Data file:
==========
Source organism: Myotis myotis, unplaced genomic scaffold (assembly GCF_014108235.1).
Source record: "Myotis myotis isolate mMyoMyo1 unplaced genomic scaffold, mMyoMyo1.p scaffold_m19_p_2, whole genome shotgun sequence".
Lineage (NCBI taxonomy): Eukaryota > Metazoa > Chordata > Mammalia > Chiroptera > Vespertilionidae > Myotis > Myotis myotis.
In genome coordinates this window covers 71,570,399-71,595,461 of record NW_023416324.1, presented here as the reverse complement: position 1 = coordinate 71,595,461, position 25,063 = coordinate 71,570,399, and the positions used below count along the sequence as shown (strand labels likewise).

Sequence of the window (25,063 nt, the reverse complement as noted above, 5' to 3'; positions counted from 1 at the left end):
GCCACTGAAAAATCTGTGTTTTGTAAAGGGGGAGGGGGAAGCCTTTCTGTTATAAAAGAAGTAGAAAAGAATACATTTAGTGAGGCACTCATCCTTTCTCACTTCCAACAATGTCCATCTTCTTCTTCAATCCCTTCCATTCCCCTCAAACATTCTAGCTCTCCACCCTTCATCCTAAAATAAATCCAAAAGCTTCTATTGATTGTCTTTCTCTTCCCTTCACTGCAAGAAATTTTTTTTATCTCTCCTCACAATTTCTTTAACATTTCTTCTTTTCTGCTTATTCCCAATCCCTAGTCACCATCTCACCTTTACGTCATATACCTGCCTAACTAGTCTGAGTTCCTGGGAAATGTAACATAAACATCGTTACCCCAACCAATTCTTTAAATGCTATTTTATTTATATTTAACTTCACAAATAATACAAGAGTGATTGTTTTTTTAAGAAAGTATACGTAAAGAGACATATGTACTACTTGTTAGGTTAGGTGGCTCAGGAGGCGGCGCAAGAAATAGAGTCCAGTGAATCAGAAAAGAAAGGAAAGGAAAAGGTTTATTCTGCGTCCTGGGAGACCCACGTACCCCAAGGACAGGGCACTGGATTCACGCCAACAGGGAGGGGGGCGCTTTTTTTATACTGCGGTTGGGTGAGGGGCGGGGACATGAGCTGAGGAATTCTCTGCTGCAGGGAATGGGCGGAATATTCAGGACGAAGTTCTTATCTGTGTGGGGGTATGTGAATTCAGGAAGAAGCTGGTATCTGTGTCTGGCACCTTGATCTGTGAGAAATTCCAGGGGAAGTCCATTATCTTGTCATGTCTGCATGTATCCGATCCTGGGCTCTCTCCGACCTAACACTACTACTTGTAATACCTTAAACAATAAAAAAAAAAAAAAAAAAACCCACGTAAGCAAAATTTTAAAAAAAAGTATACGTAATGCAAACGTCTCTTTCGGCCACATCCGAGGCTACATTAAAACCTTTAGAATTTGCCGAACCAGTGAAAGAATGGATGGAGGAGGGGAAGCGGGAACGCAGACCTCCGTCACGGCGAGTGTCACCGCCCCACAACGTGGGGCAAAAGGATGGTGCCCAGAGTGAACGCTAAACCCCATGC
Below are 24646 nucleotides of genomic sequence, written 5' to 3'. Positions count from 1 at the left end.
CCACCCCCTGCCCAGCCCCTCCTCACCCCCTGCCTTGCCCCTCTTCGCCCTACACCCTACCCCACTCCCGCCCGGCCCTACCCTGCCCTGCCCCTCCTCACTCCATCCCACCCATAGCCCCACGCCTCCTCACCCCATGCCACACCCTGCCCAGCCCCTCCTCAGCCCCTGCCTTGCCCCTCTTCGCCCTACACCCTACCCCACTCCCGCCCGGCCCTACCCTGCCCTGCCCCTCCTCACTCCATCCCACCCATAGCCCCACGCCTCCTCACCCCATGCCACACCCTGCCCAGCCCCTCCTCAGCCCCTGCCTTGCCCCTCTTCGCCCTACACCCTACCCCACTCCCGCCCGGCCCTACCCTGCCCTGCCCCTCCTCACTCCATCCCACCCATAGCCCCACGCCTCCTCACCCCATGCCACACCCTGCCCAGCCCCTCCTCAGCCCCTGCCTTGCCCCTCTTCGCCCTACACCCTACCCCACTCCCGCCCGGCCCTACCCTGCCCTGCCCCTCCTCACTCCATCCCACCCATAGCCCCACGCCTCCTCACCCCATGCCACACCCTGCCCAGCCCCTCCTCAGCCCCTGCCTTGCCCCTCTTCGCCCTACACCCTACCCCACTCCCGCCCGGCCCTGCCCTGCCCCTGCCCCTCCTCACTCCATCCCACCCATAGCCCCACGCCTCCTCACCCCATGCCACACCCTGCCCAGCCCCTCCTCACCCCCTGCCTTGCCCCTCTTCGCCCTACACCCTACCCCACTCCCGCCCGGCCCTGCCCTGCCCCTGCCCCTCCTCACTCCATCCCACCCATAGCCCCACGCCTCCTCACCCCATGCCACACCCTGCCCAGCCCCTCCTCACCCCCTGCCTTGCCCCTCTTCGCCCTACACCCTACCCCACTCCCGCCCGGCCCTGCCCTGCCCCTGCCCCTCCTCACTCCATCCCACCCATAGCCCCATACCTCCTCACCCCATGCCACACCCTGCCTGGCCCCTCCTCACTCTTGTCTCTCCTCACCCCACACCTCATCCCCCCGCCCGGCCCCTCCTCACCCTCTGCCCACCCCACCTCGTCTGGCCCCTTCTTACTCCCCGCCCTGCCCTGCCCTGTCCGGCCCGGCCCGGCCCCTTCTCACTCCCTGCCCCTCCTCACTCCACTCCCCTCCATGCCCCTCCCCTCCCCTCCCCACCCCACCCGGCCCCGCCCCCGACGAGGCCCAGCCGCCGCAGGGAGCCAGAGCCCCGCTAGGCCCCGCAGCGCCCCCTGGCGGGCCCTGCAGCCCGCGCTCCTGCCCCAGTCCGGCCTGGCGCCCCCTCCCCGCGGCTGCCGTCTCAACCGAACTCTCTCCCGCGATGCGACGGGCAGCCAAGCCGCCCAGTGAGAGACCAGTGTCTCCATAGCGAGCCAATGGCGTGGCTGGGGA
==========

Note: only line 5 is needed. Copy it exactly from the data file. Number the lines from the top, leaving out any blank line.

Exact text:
Sequence of the window (25,063 nt, the reverse complement as noted above, 5' to 3'; positions counted from 1 at the left end):